In 2005, I went to Nepal to try to photograph Nepal's Maoist rebels. Lodged in their mountain safe areas, they had already fought a decadelong insurgency against the Kathmandu-based establishment. What started out as a poorly armed, ragtag rebel movement had by that time fought the Nepali army and armed police forces to a bloody stalemate. More than 10,000 lives had been lost, the human rights of thousands violated, but at that time no end seemed in sight—neither the more than 200-year-old Hindu monarchy nor the democratic party establishment could quash the rebel movement, and the Maoist insurgents couldn't militarily take over Kathmandu.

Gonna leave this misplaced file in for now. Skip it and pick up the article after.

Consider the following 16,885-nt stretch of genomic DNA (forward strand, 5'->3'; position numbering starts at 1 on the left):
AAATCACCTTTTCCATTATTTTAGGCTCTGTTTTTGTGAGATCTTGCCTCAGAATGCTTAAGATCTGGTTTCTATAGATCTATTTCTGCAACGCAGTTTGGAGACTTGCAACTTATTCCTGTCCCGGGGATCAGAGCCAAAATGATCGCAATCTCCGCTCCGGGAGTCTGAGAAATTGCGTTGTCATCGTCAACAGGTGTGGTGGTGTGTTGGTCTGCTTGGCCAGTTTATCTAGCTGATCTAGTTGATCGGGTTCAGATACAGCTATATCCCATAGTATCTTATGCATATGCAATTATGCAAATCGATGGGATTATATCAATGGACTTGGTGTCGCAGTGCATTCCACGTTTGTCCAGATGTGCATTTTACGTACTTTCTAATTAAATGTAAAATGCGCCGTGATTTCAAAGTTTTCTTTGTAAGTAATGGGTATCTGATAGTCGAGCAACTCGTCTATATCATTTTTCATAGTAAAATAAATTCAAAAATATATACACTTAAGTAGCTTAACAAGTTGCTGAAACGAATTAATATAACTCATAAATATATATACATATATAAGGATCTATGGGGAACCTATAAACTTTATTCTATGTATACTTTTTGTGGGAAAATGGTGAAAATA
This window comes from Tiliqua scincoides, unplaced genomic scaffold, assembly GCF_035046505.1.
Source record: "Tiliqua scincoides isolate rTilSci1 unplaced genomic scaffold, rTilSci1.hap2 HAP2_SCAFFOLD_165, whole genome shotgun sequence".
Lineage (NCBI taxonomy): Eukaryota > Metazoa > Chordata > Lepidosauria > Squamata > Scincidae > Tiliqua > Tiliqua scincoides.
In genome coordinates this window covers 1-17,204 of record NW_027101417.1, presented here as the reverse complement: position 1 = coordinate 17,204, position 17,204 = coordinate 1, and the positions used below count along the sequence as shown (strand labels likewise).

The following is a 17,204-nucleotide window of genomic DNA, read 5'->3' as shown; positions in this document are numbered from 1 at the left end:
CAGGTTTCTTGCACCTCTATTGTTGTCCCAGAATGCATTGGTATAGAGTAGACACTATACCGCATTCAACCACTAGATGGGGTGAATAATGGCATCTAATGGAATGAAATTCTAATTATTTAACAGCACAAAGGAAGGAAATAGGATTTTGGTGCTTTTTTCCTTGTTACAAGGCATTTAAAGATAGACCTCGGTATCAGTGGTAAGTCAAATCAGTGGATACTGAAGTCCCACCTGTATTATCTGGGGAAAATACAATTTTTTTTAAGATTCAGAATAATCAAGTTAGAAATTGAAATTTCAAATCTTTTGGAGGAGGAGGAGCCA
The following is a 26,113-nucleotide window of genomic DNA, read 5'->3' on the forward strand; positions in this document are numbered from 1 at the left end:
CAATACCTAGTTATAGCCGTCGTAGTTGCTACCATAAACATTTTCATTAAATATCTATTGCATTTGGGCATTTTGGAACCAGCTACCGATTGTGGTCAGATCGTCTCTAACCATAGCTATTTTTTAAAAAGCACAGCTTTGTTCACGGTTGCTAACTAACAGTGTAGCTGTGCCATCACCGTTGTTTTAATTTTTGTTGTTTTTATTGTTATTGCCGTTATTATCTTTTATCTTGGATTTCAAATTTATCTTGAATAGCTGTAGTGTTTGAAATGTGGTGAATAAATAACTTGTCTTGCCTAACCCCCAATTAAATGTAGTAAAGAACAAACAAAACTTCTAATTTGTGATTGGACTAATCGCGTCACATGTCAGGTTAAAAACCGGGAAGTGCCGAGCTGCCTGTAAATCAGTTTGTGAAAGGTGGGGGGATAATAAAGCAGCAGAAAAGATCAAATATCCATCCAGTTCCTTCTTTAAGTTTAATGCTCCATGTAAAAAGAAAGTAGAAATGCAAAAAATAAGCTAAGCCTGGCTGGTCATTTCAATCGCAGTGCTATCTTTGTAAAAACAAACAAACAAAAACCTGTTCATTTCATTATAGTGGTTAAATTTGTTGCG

The images in photographer Alec Soth’s Niagara are less about natural wonder than about human desire. "I went to Niagara for the same reason as the honeymooners and suicide jumpers," says Soth. "[T]he relentless thunder of the falls just calls for big passion." While the subject may be intense, these are quiet pictures. Using a large-format 8-by-10 camera, the photographs are rigorously composed and richly detailed. Working over the course of two years, on both the American and Canadian sides of the falls, Soth captures newlyweds and naked lovers, motel parking lots and pawnshop wedding rings, as well as a collection of discarded love letters. His pictures offer a remarkable portrayal of modern love and its aftermath. (Note: This gallery contains some nudity.)